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Drug-Related Fatalities Top Deaths From Motor Vehicle Accidents

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Deaths caused by drugs have topped traffic-related deaths, an analysis by the Los Angeles Times concludes. The rise in drug-related deaths is due in large part to an increase in overdoses from prescription narcotics. This is the first time drugs have caused more deaths than motor vehicles since the government started tracking drug deaths in 1979.

An estimated 37,485 Americans died from drug-related causes in 2009, double the rate of 10 years ago, according to the article. Traffic-related fatalities have been on the decline for decades, as auto safety continues to improve. They have decreased by more than one-third since the early 1970s, to 36,284 in 2009.

Painkillers and anti-anxiety drugs are often involved in drug-related deaths, the article notes. These drugs are now the cause of more deaths than heroin and cocaine combined.

Los Angeles County Sheriff’s Sergeant Steve Opferman, who heads a county task force on prescription drug-related crimes, said prescription drugs can be dangerous because people believe they are safe, since they have been prescribed by a doctor. “Younger people believe they are safer because they see their parents taking them. It doesn’t have the same stigma as using street narcotics,” he said.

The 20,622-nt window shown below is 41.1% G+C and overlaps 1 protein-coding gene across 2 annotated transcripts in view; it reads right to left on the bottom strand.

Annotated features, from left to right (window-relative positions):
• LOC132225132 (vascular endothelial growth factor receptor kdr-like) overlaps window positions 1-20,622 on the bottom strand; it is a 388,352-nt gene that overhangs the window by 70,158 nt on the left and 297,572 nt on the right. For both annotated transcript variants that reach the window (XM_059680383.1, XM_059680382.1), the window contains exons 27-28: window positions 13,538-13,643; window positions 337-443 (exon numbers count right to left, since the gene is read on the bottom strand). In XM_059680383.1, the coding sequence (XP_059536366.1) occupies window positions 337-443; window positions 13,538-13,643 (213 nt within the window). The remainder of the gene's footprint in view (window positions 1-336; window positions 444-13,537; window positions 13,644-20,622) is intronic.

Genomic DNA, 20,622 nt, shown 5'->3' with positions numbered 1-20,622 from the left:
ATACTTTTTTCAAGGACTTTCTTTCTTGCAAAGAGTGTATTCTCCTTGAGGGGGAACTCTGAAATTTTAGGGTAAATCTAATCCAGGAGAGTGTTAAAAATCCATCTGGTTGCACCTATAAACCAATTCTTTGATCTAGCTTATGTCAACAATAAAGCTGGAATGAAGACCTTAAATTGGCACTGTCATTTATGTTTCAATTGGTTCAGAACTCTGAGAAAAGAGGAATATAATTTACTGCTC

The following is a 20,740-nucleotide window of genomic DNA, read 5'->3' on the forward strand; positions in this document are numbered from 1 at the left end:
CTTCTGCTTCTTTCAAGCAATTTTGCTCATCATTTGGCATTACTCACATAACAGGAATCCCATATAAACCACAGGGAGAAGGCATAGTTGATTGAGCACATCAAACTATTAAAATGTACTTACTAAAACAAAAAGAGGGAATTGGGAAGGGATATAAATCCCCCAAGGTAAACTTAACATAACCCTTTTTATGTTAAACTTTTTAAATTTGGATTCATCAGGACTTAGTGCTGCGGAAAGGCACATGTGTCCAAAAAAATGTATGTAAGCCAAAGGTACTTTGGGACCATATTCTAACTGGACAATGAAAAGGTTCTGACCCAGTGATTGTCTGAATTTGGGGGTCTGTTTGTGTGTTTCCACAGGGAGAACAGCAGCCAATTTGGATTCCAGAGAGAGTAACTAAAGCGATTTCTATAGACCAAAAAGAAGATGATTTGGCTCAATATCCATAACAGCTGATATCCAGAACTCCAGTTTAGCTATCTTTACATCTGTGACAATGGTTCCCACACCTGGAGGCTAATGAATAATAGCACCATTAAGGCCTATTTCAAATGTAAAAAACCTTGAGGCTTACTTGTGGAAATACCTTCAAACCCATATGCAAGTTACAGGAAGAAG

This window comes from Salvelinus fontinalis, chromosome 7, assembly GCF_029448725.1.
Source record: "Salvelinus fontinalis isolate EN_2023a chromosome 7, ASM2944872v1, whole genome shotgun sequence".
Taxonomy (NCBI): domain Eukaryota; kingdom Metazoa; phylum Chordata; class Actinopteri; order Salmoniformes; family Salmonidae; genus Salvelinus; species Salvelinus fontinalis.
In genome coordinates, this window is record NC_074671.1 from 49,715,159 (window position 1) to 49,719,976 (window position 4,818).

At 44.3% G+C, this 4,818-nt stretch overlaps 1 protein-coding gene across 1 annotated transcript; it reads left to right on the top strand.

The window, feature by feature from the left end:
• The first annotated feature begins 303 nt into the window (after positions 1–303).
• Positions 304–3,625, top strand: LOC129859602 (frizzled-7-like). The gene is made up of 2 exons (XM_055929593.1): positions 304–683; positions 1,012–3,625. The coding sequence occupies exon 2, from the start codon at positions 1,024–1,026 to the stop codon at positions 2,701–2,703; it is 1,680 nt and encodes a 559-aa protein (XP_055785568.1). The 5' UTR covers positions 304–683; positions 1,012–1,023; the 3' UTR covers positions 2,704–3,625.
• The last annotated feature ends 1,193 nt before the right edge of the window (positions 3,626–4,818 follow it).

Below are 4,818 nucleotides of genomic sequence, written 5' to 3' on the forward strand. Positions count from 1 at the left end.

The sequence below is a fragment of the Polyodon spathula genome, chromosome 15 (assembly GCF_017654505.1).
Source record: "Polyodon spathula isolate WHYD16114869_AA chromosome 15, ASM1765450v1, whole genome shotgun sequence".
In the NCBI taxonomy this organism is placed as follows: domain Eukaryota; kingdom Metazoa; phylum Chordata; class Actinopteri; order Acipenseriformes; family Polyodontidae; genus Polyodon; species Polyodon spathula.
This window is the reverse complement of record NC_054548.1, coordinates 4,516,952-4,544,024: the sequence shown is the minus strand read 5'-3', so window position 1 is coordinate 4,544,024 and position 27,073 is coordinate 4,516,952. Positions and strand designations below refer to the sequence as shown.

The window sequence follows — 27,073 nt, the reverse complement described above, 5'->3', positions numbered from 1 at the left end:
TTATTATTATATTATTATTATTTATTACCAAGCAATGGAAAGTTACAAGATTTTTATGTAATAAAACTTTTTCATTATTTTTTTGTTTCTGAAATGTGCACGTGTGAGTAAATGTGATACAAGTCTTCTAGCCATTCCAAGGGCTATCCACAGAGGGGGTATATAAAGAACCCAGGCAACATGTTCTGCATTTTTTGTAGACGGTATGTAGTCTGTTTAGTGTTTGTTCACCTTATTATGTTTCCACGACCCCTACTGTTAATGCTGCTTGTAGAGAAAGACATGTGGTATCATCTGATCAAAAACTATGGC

Between 2000 and 2008, drug-related deaths more than doubled among teenagers and young adults, and more than tripled among people ages 50 to 69. The greatest number of drug-related deaths was among people in their 40s.

2 Responses to this article

  1. Avatar of Richard Holden
    Richard Holden / October 3, 2011 at 11:53 am

    I wonder how many of the 36,000+ traffic fatalities can also be viewed as drug deaths?

  2. Avatar of Sanho Tree
    Sanho Tree / September 19, 2011 at 3:03 pm

    From 2007–>2009, US drug deaths DROPPED by nearly 1,000, but traffic deaths dropped by approximately 8,000 hence the “drugs exceed traffic deaths” headline. This LA Times story should have been about the amazing drop in TRAFFIC fatalities rather than drugs. Could the the drop in traffic fatalities have as much to do with $4/gallon gas and the relative inability of teenagers to fill gas tanks?

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